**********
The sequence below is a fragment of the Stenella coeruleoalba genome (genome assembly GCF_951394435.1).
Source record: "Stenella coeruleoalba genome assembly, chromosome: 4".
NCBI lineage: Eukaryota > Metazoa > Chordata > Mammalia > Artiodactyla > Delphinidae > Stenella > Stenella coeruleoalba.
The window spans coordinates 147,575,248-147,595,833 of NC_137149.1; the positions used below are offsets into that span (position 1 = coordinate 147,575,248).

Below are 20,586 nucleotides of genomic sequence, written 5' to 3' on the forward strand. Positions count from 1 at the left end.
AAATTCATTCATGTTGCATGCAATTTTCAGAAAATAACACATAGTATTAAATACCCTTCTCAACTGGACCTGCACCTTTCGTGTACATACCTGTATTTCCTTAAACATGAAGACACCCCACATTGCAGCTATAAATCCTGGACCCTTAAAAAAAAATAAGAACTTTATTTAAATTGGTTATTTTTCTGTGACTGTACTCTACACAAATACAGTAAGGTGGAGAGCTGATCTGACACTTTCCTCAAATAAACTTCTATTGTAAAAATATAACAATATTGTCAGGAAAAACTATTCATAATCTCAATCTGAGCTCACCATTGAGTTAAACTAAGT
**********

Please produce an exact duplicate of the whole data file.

The sequence below is a fragment of the Stenella coeruleoalba genome (genome assembly GCF_951394435.1).
Source record: "Stenella coeruleoalba genome assembly, chromosome: 4".
NCBI lineage: Eukaryota > Metazoa > Chordata > Mammalia > Artiodactyla > Delphinidae > Stenella > Stenella coeruleoalba.
The window spans coordinates 147,575,248-147,595,833 of NC_137149.1; the positions used below are offsets into that span (position 1 = coordinate 147,575,248).

Below are 20,586 nucleotides of genomic sequence, written 5' to 3' on the forward strand. Positions count from 1 at the left end.
AAATTCATTCATGTTGCATGCAATTTTCAGAAAATAACACATAGTATTAAATACCCTTCTCAACTGGACCTGCACCTTTCGTGTACATACCTGTATTTCCTTAAACATGAAGACACCCCACATTGCAGCTATAAATCCTGGACCCTTAAAAAAAAATAAGAACTTTATTTAAATTGGTTATTTTTCTGTGACTGTACTCTACACAAATACAGTAAGGTGGAGAGCTGATCTGACACTTTCCTCAAATAAACTTCTATTGTAAAAATATAACAATATTGTCAGGAAAAACTATTCATAATCTCAATCTGAGCTCACCATTGAGTTAAACTAAGT